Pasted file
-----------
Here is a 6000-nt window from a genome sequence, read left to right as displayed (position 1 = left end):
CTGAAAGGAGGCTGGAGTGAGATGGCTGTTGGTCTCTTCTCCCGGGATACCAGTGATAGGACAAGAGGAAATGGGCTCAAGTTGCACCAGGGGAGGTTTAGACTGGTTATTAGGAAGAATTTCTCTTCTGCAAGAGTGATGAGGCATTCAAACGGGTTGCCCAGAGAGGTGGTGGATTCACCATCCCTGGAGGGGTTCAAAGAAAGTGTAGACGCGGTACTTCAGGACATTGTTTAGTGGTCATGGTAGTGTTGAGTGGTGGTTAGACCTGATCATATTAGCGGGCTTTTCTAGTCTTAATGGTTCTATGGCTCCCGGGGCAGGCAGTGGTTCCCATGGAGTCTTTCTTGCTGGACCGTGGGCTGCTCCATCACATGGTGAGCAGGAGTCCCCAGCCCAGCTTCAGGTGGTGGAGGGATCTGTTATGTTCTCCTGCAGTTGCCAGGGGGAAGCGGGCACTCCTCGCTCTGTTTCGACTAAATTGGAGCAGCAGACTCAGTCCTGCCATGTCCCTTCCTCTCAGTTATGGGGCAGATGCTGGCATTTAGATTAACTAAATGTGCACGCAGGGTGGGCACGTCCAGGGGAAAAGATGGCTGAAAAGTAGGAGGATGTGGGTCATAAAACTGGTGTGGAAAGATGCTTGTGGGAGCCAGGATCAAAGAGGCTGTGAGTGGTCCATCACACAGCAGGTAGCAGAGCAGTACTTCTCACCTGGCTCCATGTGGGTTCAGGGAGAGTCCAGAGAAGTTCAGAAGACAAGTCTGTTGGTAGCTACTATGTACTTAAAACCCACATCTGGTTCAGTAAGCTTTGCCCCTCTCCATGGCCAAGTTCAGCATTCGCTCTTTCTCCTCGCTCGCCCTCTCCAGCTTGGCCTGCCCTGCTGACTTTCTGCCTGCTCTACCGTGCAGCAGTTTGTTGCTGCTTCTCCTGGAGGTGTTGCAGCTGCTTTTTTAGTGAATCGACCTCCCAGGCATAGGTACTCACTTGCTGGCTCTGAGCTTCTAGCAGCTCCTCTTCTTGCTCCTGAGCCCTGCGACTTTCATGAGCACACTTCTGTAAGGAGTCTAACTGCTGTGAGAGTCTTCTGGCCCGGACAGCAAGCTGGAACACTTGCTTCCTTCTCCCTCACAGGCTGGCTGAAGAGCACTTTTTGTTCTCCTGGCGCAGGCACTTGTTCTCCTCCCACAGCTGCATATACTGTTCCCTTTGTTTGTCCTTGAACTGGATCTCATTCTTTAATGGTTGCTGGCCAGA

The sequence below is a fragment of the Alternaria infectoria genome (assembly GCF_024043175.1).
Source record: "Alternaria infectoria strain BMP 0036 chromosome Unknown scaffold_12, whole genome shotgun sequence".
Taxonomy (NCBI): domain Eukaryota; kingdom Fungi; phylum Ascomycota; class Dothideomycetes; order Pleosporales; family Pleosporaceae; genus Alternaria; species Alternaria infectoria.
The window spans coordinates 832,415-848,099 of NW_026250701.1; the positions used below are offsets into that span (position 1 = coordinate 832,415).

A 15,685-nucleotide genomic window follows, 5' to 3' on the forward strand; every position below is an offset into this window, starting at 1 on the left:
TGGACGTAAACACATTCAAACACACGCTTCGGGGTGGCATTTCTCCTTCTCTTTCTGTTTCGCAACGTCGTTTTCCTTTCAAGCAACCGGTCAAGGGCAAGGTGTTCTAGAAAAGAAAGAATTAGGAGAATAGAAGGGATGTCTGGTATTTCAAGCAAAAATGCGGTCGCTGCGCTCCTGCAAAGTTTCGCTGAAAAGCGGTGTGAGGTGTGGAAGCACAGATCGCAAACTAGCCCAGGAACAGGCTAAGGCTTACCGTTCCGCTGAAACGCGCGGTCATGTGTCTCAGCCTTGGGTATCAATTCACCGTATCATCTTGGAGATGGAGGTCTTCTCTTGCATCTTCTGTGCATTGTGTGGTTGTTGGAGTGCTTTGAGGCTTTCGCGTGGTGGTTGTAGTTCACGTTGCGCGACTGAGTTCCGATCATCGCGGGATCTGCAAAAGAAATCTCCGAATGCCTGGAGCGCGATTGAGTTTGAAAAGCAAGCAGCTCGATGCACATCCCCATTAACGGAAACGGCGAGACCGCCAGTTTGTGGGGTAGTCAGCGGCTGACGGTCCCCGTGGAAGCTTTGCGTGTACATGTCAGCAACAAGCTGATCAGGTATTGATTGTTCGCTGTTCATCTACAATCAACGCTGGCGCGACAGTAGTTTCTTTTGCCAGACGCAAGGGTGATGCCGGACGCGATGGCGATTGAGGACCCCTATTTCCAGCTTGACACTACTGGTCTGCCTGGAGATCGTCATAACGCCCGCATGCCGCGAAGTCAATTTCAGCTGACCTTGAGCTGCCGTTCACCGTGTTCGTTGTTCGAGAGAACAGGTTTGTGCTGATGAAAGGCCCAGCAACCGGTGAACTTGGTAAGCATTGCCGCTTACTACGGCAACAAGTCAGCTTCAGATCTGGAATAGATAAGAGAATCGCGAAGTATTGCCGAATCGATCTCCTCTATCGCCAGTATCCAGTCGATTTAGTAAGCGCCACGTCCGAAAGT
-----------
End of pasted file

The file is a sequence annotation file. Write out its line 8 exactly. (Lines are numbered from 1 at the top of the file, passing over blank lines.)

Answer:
TGGACGTAAACACATTCAAACACACGCTTCGGGGTGGCATTTCTCCTTCTCTTTCTGTTTCGCAACGTCGTTTTCCTTTCAAGCAACCGGTCAAGGGCAAGGTGTTCTAGAAAAGAAAGAATTAGGAGAATAGAAGGGATGTCTGGTATTTCAAGCAAAAATGCGGTCGCTGCGCTCCTGCAAAGTTTCGCTGAAAAGCGGTGTGAGGTGTGGAAGCACAGATCGCAAACTAGCCCAGGAACAGGCTAAGGCTTACCGTTCCGCTGAAACGCGCGGTCATGTGTCTCAGCCTTGGGTATCAATTCACCGTATCATCTTGGAGATGGAGGTCTTCTCTTGCATCTTCTGTGCATTGTGTGGTTGTTGGAGTGCTTTGAGGCTTTCGCGTGGTGGTTGTAGTTCACGTTGCGCGACTGAGTTCCGATCATCGCGGGATCTGCAAAAGAAATCTCCGAATGCCTGGAGCGCGATTGAGTTTGAAAAGCAAGCAGCTCGATGCACATCCCCATTAACGGAAACGGCGAGACCGCCAGTTTGTGGGGTAGTCAGCGGCTGACGGTCCCCGTGGAAGCTTTGCGTGTACATGTCAGCAACAAGCTGATCAGGTATTGATTGTTCGCTGTTCATCTACAATCAACGCTGGCGCGACAGTAGTTTCTTTTGCCAGACGCAAGGGTGATGCCGGACGCGATGGCGATTGAGGACCCCTATTTCCAGCTTGACACTACTGGTCTGCCTGGAGATCGTCATAACGCCCGCATGCCGCGAAGTCAATTTCAGCTGACCTTGAGCTGCCGTTCACCGTGTTCGTTGTTCGAGAGAACAGGTTTGTGCTGATGAAAGGCCCAGCAACCGGTGAACTTGGTAAGCATTGCCGCTTACTACGGCAACAAGTCAGCTTCAGATCTGGAATAGATAAGAGAATCGCGAAGTATTGCCGAATCGATCTCCTCTATCGCCAGTATCCAGTCGATTTAGTAAGCGCCACGTCCGAAAGT